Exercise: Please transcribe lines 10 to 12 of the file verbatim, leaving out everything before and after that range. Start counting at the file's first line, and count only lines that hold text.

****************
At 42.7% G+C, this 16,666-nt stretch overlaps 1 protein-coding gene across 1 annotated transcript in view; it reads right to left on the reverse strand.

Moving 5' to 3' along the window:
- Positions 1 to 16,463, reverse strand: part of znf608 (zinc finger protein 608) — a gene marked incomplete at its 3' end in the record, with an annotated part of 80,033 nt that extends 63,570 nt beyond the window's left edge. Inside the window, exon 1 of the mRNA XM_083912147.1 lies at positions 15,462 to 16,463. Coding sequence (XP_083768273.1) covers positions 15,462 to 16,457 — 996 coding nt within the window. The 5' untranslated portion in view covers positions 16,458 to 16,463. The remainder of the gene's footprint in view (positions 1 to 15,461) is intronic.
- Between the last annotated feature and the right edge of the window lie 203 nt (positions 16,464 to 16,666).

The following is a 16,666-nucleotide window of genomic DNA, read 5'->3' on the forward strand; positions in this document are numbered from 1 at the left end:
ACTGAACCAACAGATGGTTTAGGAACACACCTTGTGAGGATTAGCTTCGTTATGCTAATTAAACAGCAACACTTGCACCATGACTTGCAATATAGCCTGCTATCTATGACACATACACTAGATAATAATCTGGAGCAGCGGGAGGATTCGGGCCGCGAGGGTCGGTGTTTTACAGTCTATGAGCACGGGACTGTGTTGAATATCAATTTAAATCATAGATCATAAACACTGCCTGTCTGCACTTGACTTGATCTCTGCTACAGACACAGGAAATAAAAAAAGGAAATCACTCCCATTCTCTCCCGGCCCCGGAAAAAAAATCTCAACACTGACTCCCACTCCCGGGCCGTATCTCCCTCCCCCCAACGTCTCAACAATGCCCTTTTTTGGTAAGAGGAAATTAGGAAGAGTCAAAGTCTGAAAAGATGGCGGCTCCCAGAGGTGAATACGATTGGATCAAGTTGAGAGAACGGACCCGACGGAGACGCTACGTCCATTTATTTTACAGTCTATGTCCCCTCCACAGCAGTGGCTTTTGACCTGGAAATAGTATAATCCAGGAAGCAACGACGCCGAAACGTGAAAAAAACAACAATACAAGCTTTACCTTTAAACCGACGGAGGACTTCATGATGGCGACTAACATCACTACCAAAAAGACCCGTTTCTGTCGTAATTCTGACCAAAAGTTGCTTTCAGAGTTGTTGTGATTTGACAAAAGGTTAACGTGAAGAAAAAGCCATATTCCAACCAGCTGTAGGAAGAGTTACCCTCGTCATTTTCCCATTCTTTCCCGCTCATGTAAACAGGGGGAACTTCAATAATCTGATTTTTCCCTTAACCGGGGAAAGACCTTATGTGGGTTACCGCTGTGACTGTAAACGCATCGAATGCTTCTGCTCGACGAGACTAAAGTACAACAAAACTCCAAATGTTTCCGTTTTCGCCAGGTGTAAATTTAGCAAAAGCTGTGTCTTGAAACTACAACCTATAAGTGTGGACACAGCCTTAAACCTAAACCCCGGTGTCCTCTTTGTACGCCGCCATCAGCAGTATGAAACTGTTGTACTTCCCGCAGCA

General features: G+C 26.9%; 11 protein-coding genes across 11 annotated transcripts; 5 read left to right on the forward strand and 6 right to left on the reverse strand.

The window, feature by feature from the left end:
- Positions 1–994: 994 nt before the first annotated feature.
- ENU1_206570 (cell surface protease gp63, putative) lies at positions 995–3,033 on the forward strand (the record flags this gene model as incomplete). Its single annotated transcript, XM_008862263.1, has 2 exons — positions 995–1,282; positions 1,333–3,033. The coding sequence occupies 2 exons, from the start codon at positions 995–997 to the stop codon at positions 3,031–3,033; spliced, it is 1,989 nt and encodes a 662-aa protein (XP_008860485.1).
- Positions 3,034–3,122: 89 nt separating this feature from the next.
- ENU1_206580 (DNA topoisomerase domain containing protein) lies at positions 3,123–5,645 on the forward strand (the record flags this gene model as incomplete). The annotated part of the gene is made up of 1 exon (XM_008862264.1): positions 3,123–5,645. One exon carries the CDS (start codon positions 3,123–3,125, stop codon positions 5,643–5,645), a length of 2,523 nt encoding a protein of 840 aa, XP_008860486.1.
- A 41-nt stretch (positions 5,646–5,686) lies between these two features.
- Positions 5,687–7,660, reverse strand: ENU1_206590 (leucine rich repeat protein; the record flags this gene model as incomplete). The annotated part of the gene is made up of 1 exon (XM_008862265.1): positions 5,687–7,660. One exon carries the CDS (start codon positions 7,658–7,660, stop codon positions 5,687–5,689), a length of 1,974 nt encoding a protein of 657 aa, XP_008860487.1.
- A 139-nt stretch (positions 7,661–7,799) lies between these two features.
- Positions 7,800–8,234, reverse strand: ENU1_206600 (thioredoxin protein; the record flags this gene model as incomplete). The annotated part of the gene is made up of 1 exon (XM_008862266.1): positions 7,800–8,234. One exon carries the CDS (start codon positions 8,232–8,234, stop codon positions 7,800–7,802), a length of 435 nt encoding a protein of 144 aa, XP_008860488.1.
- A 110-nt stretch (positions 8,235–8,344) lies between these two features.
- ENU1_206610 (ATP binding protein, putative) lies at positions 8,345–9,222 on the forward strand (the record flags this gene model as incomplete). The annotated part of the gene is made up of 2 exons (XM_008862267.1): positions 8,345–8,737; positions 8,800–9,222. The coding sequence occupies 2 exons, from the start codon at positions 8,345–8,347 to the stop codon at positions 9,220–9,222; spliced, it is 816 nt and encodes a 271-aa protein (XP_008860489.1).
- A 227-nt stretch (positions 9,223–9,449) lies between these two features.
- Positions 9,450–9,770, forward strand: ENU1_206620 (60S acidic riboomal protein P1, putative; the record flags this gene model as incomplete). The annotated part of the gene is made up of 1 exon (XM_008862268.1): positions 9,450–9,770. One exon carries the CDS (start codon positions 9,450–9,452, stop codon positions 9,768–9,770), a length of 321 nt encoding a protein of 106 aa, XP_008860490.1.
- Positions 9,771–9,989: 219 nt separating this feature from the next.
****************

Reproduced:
- ENU1_206570 (cell surface protease gp63, putative) lies at positions 995–3,033 on the forward strand (the record flags this gene model as incomplete). Its single annotated transcript, XM_008862263.1, has 2 exons — positions 995–1,282; positions 1,333–3,033. The coding sequence occupies 2 exons, from the start codon at positions 995–997 to the stop codon at positions 3,031–3,033; spliced, it is 1,989 nt and encodes a 662-aa protein (XP_008860485.1).
- Positions 3,034–3,122: 89 nt separating this feature from the next.
- ENU1_206580 (DNA topoisomerase domain containing protein) lies at positions 3,123–5,645 on the forward strand (the record flags this gene model as incomplete). The annotated part of the gene is made up of 1 exon (XM_008862264.1): positions 3,123–5,645. One exon carries the CDS (start codon positions 3,123–3,125, stop codon positions 5,643–5,645), a length of 2,523 nt encoding a protein of 840 aa, XP_008860486.1.